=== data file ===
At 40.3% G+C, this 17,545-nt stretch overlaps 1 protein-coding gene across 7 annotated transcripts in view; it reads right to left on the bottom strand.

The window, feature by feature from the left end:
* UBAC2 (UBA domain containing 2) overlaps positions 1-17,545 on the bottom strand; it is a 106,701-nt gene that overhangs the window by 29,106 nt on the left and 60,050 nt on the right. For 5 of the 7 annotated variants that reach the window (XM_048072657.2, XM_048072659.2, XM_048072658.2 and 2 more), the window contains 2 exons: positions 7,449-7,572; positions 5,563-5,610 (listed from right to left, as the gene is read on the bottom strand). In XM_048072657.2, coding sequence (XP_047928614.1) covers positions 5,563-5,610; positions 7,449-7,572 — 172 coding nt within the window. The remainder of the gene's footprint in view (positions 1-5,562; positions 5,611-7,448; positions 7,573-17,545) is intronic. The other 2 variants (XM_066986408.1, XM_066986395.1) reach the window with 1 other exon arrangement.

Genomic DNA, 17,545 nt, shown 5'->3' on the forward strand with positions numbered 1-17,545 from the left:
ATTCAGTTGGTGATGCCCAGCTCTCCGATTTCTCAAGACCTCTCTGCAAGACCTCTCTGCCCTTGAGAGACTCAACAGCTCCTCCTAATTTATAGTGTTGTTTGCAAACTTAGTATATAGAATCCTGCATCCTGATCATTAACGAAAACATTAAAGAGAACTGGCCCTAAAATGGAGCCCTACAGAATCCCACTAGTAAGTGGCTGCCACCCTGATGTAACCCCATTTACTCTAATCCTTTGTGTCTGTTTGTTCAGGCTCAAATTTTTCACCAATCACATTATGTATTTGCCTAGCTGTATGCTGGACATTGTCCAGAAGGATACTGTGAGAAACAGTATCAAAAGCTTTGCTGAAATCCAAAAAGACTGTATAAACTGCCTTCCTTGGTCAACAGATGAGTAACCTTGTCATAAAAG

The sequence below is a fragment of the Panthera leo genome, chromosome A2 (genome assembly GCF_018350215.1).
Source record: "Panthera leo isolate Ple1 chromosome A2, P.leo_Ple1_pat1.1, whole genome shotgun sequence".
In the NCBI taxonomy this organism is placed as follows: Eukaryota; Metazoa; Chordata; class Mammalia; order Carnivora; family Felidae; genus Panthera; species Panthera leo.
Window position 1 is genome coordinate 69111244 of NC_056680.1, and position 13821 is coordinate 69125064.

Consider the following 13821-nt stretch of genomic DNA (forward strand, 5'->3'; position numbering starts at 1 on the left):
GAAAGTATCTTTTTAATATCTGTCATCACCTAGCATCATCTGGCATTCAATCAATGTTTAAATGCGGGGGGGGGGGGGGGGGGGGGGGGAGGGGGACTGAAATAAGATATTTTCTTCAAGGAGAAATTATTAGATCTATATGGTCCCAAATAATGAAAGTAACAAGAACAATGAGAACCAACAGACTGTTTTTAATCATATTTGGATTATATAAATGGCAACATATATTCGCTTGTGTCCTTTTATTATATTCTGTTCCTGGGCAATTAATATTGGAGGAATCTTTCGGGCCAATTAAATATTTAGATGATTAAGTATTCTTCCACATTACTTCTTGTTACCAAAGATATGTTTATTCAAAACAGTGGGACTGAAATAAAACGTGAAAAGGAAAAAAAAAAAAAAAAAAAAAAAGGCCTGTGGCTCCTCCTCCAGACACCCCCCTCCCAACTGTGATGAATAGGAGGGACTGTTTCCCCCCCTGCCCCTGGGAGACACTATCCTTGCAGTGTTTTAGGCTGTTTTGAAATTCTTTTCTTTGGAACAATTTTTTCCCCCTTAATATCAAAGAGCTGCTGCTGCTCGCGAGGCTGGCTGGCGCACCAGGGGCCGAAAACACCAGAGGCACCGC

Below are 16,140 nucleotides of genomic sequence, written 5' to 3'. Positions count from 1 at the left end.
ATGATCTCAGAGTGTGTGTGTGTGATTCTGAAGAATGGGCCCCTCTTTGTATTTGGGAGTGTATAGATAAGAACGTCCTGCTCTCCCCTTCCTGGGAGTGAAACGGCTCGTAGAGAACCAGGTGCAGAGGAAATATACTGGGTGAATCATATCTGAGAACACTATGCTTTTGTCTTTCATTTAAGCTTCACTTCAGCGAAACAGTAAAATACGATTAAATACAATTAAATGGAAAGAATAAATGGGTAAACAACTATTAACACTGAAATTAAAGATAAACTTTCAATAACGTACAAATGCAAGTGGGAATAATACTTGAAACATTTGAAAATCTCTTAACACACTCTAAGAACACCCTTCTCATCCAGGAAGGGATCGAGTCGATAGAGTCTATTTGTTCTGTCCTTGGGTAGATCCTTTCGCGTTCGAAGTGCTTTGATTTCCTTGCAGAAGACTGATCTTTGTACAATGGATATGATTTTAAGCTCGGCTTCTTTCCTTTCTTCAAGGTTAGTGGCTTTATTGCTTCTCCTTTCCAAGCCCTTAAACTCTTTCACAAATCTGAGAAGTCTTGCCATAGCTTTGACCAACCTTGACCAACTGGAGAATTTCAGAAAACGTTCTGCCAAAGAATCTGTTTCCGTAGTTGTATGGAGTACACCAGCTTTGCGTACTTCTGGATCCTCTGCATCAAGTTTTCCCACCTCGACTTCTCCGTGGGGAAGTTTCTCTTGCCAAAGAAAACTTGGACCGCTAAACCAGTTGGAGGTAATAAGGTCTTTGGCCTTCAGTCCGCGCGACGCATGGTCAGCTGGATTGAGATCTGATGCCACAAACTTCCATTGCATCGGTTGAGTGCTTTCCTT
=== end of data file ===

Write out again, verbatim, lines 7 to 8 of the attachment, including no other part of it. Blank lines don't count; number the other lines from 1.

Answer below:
Source record: "Panthera leo isolate Ple1 chromosome A2, P.leo_Ple1_pat1.1, whole genome shotgun sequence".
In the NCBI taxonomy this organism is placed as follows: Eukaryota; Metazoa; Chordata; class Mammalia; order Carnivora; family Felidae; genus Panthera; species Panthera leo.